I was born in Queens, NY and raised by a woman of great strength and dedication to helping others. Growing up in a household below the federal poverty level, I became intimately familiar with inequities very early on. I found myself increasingly drawn to health justice issues as I learned how the lack of health cripple’s one’s ability to truly thrive and live with dignity.
Currently, I am completing my Emergency Medicine Residency at Advocate Christ Medical Center, one of the busiest Level 1 Trauma Centers in the nation. I graduated from Yale School of Medicine where I co-founded a course on US Health Justice that seeks to train medical, nursing, and physician associate students on structural determinants of health inequity and advocacy. During that time, I also launched Systemic Disease, a national initiative that seeks to address bias in medicine through storytelling and curricular reform.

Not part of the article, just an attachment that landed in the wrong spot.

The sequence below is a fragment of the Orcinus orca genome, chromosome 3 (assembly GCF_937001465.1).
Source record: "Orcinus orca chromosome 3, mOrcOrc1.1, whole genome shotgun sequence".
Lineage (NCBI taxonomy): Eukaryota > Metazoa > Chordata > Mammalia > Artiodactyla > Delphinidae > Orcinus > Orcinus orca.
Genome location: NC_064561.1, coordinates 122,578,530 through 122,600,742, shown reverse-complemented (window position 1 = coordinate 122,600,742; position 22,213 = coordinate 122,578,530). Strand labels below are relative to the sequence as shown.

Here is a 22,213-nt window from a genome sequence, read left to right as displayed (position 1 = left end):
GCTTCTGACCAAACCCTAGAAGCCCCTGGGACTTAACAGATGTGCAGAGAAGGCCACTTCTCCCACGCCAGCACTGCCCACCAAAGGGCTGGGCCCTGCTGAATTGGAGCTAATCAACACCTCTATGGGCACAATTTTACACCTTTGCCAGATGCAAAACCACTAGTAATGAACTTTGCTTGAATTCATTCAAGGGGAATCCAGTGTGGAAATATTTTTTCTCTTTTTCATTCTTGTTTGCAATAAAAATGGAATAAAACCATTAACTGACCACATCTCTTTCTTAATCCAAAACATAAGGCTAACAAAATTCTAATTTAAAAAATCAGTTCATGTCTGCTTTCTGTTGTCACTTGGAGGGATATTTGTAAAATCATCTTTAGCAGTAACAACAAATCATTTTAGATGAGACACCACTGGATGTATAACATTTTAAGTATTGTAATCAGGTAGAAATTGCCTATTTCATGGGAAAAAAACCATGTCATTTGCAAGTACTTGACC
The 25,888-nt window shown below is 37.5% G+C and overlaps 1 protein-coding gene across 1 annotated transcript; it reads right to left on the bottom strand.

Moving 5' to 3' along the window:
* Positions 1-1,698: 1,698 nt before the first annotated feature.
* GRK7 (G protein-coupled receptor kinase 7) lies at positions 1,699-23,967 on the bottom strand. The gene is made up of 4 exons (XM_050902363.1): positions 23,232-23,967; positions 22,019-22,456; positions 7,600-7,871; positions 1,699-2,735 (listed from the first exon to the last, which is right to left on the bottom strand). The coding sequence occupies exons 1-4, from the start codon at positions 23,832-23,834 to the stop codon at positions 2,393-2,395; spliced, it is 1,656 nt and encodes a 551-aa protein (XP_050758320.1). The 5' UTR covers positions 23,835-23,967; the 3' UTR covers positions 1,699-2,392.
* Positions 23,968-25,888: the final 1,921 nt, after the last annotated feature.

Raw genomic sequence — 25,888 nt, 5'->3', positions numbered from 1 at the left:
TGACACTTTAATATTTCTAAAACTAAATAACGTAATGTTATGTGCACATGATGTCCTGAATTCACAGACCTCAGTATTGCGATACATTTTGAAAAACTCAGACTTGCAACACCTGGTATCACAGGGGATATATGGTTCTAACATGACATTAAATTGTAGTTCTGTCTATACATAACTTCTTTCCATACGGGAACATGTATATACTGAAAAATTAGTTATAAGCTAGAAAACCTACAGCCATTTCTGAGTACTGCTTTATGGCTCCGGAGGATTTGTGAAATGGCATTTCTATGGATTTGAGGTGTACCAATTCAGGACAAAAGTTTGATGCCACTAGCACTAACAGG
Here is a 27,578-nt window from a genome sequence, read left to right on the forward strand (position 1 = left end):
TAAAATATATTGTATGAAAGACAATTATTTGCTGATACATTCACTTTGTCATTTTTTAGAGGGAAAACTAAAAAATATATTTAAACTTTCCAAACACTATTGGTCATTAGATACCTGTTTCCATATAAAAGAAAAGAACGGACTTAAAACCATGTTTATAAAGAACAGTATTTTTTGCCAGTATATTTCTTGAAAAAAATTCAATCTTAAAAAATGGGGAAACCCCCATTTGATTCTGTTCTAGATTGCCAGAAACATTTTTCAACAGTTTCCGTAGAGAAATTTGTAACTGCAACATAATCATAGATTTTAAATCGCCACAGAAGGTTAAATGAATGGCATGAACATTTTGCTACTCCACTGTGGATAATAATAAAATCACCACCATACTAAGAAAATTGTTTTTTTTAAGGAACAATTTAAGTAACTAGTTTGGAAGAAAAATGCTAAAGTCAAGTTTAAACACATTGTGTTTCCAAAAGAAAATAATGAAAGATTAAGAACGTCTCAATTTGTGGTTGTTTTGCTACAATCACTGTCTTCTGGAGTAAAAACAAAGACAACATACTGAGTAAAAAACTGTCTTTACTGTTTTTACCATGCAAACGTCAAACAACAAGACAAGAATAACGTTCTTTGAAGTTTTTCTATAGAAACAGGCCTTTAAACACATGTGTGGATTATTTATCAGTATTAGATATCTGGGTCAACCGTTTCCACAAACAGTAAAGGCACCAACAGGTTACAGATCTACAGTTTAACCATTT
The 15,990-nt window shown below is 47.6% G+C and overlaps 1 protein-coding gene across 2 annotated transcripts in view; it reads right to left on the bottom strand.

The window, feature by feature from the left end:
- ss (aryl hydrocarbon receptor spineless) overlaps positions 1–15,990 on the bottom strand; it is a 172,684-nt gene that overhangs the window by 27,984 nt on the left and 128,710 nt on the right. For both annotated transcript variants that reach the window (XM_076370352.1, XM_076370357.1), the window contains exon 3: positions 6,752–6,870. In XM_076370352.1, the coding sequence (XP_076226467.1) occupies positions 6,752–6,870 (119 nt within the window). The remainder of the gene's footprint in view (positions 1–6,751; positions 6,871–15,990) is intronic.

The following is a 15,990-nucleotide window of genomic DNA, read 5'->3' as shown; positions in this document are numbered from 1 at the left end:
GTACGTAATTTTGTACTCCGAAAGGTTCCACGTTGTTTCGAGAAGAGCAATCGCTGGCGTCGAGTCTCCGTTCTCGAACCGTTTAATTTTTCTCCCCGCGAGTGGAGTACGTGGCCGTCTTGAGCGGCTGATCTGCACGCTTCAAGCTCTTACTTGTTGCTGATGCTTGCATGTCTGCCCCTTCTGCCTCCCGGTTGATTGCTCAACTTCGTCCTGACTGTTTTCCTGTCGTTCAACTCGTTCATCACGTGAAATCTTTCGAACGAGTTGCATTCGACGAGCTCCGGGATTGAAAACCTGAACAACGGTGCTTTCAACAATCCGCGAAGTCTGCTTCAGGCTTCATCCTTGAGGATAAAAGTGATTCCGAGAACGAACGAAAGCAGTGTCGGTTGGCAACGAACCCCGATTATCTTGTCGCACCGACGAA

I received my MPH from Johns Hopkins Bloomberg School of Public Health as a fully-funded Sommer Scholar and completed my undergraduate studies at Columbia University as a John Jay Scholar. Previously, I have served as National Chair of the American Medical Student Association’s Race, Ethnicity, and Culture in Health Committee and as a National Editorial Advisor for The New Physician Magazine.
For my work, I have been recognized as a Gates Millennium Scholar, Van Amson Service Fellow, Young People For (YP4) Fellow, Humanity in Action Fellow, Yale Seton Elm-Ivy Award recipient, among others.
I love to write, am eager to continuously reaffirm the social mission in medicine, and am invested in the design of more just and equitable health care systems and policy.
You can reach me on twitter @TehreemRehman.